What Is a FITW Deduction?

by David Sarokin Google

    FITW is an abbreviation for "federal income tax withholding." You may sometimes see it on payroll stubs to identify your withholding deduction. Withholding is one way of paying income taxes to the federal government before your end-of-the-year tax filing. Your FITW is one of several deductions from your take-home pay each pay period. These are different from the deductions you are allowed to take annually when you fill out your tax return, which reduce your taxable income.

    Income Tax

    Income tax in the United States is a pay-as-you-go system. That is, you pay taxes during the year, as your income is earned, rather than in a lump sum at the end of the year. Payments are generally made as federal income tax withholding deductions from a worker's paycheck. Income earners who do not receive a paycheck, such as a self-employed business owner, may be required to pay estimated taxes quarterly in lieu of income tax withholding.

    Form W-4

    Your employer probably had you fill out a Form W-4 from the U.S. Internal Revenue Service to establish the amount of FITW deduction on your paycheck. The form, along with your salary information, gives your employer the information it needs to calculate your withholding amount. You can update your W-4 information at any time if your circumstances change and you want to increase or decrease the withholding amount on your paycheck.

    Withholding Amount

    You're required to withhold from your pay an amount that reasonably anticipates your annual income tax obligations. The actual amount withheld depends on your income as well as the information on your financial status that you provide on your Form W-4. For example, a smaller amount is withheld if you file income tax as a married couple than as a single taxpayer. Similarly, the more exemptions you claim for dependents, the smaller your withholding. You can increase or decrease withholding depending on your financial situation. For example, if you have other sources of income apart from your employment, you can increase your withholding as a way of paying the additional tax that is due. Conversely, if you have large, deductible expenses during the year, you can lower your withholding amount in anticipation of owing less tax. You can use an IRS online withholding calculator to make the best determinations.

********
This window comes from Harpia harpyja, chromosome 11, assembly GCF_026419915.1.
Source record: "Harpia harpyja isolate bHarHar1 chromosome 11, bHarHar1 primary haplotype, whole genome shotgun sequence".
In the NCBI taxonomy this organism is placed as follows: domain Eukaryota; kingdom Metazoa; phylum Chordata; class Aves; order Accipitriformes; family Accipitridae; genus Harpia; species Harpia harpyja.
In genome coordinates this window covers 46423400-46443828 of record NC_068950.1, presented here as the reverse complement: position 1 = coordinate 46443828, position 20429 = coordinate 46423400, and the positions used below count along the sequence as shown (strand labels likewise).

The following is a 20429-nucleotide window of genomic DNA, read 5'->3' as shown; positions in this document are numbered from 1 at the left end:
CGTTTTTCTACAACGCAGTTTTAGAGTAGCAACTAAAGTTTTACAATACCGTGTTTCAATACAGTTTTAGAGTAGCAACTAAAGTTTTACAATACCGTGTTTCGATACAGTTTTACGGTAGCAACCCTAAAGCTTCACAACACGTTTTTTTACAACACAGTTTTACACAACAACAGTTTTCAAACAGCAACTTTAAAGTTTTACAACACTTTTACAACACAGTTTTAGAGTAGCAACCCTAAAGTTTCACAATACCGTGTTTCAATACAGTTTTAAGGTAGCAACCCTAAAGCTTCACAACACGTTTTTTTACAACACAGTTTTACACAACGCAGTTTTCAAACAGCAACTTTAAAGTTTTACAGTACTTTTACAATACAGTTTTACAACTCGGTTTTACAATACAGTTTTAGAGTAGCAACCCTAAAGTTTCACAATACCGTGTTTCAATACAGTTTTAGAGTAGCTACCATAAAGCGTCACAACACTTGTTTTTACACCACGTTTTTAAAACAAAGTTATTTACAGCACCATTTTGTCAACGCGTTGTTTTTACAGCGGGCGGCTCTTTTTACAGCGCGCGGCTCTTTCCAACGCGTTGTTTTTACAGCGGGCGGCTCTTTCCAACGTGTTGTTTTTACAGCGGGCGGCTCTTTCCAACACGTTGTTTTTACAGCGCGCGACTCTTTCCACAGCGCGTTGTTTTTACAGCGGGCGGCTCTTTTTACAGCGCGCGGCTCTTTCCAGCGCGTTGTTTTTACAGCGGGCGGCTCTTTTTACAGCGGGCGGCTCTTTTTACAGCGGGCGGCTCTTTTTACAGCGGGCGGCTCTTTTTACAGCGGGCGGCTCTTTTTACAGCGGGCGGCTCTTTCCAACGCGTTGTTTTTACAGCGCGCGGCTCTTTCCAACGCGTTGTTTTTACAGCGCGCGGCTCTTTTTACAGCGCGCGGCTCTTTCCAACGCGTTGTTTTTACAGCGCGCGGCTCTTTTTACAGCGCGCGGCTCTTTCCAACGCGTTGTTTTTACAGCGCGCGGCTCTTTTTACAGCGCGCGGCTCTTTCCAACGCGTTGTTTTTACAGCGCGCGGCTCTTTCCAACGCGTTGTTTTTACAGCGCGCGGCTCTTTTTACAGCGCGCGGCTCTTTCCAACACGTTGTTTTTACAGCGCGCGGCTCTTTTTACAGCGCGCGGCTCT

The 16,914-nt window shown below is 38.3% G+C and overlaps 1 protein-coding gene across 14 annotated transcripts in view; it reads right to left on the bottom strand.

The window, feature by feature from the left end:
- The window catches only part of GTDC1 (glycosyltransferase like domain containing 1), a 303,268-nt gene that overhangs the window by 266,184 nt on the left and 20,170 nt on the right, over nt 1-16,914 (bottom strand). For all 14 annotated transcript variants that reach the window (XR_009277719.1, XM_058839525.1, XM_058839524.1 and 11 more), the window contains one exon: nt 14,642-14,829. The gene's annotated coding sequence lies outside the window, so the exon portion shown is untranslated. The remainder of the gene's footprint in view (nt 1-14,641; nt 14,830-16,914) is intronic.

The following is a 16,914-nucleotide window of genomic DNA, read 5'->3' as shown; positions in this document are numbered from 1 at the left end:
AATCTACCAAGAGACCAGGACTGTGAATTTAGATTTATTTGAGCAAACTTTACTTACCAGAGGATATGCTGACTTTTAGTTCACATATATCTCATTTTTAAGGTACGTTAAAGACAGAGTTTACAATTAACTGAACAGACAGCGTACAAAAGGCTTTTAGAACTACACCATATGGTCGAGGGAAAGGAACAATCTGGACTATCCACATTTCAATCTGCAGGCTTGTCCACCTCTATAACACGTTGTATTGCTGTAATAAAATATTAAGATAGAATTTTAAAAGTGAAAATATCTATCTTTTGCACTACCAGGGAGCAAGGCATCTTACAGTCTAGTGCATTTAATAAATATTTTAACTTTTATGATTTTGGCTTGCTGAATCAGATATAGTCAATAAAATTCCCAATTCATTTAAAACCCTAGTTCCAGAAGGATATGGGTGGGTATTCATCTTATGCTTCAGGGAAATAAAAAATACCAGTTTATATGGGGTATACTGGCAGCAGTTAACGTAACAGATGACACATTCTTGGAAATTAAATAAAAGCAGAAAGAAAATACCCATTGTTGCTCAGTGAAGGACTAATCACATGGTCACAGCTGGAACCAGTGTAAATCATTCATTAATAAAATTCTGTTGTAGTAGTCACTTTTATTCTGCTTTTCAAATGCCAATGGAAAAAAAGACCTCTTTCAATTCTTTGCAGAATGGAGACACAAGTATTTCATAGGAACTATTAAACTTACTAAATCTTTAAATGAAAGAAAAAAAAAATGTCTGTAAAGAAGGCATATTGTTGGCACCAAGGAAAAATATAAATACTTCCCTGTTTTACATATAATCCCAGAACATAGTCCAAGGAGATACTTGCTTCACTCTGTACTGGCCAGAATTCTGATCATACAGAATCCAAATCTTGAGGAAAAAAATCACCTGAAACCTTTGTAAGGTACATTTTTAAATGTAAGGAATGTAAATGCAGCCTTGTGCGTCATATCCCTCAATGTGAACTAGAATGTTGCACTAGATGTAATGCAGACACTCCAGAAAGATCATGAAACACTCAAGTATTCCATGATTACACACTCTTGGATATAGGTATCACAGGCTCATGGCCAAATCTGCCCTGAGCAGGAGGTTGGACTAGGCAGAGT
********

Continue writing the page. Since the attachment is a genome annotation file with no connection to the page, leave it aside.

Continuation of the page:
Other Deductions

    Your FITW is only one of several types of deductions taken from your paycheck. You also have deductions for additional federal obligations, such as Social Security and Medicare, as well as deductions for state income tax. You may also have non-government deductions, such as funds withheld for union dues, health insurance or retirement plan contributions.

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    About the Author

    David Sarokin is a well-known specialist on Internet research. A former researcher with Google Answers, he has been profiled in the "New York Times," the "Washington Post" and in numerous online publications. Based in Washington D.C., he splits his time between several research services, writing content and his work as an environmental specialist with the federal government.

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